Gum Disease Treatment IN Cincinnati OH
Approximately 30% of adults suffer from gum disease, also known as periodontal disease, which is the primary cause of tooth loss in adults. This chronic condition often leads to the need for dentures. Although it cannot be cured, it can be controlled through regular professional hygiene appointments and diligent home care.
Gum disease can progress silently, without any noticeable signs or symptoms. Many patients with periodontal disease are surprised by the rapid and silent damage it causes, as they may not experience any discomfort. To illustrate, imagine your gums and the bone surrounding your teeth as the foundation of a house. Just like a house, the foundation must be strong regardless of the house's appearance. When the foundation collapses, the entire structure crumbles.
Regular dental exams, professional cleanings, and proper home care practices are essential for detecting and managing periodontitis.
What Are The Reasons For Gum Disease?
There are millions of microorganisms in our mouths, some beneficial and some harmful. Plaque, a sticky substance made by bacteria, sticks to our teeth. Brushing and flossing can remove plaque before it hardens into tartar. Tartar provides a breeding ground for microorganisms that release toxins into our gums.
When bacteria invade our gums, our immune system triggers an inflammatory response. This leads to the formation of small pockets of gum tissue at the base of each tooth. These pockets create an ideal environment for tartar and bacteria to thrive.
Early inflammation can result in gingivitis, which causes bleeding gums. If left untreated, bacteria in the periodontal pockets can cause a persistent infection. In some cases, the bone around the teeth may start to deteriorate. At this stage, there may be slight discomfort, but it becomes more serious when the bone begins to dissolve.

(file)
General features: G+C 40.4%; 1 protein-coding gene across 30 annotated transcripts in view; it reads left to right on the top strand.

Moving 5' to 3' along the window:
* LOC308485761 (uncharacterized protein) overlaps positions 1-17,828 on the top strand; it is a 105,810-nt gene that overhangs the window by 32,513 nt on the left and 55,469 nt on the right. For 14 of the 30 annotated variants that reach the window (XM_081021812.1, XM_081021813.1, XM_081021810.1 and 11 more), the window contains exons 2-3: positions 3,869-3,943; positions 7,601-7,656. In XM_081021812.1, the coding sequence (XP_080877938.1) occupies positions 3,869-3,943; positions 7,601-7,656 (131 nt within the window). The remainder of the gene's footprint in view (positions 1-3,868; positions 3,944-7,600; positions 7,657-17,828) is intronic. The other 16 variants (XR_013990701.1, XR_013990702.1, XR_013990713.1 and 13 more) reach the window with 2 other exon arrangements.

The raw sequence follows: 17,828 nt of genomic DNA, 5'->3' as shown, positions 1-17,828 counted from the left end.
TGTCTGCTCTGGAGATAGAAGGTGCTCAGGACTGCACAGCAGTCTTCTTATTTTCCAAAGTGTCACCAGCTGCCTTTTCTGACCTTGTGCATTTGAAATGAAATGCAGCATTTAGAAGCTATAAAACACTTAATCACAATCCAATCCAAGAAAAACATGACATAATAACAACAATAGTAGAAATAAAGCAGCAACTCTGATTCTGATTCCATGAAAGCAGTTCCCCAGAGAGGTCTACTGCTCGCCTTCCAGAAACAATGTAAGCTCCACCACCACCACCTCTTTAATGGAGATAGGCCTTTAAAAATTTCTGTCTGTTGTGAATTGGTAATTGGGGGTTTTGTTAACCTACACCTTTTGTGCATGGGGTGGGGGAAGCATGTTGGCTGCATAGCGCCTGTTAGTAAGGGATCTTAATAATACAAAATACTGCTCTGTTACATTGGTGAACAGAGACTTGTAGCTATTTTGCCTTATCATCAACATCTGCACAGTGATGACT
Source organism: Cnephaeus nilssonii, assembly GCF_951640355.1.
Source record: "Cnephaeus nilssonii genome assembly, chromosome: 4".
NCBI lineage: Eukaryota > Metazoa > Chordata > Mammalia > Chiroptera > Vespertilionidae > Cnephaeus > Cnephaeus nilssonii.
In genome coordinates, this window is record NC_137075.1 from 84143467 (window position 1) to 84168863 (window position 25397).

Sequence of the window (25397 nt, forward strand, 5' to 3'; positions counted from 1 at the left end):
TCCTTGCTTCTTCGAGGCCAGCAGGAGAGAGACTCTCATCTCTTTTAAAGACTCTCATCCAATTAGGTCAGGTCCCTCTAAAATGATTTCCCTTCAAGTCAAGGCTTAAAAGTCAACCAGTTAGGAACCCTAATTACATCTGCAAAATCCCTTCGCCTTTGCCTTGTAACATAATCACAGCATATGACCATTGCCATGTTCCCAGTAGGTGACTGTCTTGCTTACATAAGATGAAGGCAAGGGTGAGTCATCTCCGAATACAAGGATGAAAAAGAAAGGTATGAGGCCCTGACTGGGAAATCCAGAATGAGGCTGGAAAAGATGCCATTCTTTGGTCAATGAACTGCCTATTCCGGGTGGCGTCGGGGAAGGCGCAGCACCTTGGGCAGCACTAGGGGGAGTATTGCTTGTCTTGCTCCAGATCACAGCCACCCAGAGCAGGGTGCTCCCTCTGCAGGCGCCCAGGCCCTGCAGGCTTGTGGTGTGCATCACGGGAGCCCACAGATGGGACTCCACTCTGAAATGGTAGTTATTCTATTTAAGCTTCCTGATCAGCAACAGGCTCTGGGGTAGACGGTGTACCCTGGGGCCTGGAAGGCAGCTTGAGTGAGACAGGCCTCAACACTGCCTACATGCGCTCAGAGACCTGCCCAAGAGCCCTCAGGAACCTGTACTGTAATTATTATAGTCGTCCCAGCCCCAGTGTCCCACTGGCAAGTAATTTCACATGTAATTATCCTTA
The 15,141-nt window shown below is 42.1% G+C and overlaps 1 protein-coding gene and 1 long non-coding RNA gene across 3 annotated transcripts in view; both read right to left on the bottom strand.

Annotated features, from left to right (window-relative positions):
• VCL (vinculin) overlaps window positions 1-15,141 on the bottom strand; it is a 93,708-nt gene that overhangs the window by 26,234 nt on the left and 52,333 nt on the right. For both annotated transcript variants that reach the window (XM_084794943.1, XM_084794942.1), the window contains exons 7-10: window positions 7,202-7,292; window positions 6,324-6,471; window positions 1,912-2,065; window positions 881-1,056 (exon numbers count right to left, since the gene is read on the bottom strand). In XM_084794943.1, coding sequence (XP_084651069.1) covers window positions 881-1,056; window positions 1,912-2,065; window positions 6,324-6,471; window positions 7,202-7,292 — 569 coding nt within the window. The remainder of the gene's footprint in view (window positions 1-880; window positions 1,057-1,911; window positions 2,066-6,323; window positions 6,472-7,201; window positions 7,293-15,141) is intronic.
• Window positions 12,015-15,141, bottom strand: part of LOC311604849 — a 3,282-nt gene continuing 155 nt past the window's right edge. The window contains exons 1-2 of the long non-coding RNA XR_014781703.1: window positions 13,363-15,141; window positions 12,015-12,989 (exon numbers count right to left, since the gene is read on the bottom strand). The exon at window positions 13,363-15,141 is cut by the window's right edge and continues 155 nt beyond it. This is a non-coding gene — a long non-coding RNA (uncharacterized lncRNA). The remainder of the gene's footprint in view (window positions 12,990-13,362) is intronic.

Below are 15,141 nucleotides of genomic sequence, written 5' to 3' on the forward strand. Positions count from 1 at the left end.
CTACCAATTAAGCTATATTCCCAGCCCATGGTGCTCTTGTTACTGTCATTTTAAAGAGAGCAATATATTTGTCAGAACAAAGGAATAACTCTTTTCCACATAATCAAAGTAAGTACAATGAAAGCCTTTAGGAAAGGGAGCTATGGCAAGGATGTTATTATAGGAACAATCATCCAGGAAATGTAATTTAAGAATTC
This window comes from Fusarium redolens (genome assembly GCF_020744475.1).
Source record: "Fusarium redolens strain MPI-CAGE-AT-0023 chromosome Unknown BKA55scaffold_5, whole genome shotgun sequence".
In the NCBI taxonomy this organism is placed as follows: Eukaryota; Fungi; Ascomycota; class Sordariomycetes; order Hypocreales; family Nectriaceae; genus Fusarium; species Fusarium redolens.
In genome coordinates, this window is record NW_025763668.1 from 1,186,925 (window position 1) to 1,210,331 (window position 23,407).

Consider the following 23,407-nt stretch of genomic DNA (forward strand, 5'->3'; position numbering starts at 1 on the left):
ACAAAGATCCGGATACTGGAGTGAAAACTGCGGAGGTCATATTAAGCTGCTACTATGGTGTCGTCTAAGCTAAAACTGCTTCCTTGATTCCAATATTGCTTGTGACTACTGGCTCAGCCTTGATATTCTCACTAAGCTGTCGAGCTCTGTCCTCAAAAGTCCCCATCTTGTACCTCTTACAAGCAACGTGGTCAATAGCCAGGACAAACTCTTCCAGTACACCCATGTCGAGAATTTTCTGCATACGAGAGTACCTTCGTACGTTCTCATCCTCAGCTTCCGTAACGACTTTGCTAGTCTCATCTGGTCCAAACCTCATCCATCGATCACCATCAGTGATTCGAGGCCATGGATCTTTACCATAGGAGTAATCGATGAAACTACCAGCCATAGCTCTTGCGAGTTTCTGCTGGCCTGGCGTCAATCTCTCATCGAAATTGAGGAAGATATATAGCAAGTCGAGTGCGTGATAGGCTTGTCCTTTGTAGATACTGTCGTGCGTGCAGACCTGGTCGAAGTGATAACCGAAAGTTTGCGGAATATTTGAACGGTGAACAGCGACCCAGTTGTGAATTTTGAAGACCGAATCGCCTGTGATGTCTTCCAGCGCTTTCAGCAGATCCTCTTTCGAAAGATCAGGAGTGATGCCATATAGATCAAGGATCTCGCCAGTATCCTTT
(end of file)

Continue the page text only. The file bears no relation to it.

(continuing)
By the time you notice any looseness or pain, more than half of the bone around your teeth may have already disintegrated. As bacteria penetrate deeper into the gums, the bone loss becomes irreversible and difficult to control. If gum disease is left untreated, it can lead to abscesses and tooth loss in severe cases.
Before diagnosing gum disease, the dentist considers several criteria. The gum pocket surrounding each tooth is typically 2-3 millimeters deep, which can be easily cleaned with floss or toothpicks. Using a periodontal probe, Dr. Manju Kejriwal or our hygiene team can measure and record these areas. If these measurements exceed 3 millimeters and bleed when probed, it indicates periodontal disease.
In addition, Dr. Manju Kejriwal will examine the texture, form, and movement of your gums. Digital x-rays will also be used to assess the levels, form, and density of the bone surrounding your teeth. By gathering this information, a comprehensive understanding of your gum condition can be obtained.
After diagnosing the severity of your gum condition, we can develop a personalized treatment plan. In mild cases with minimal bone loss, one or two visits with our hygiene experts may be sufficient to bring the situation under control. Once you leave our office with a daily home care routine and professional maintenance in place, additional treatment may not be necessary.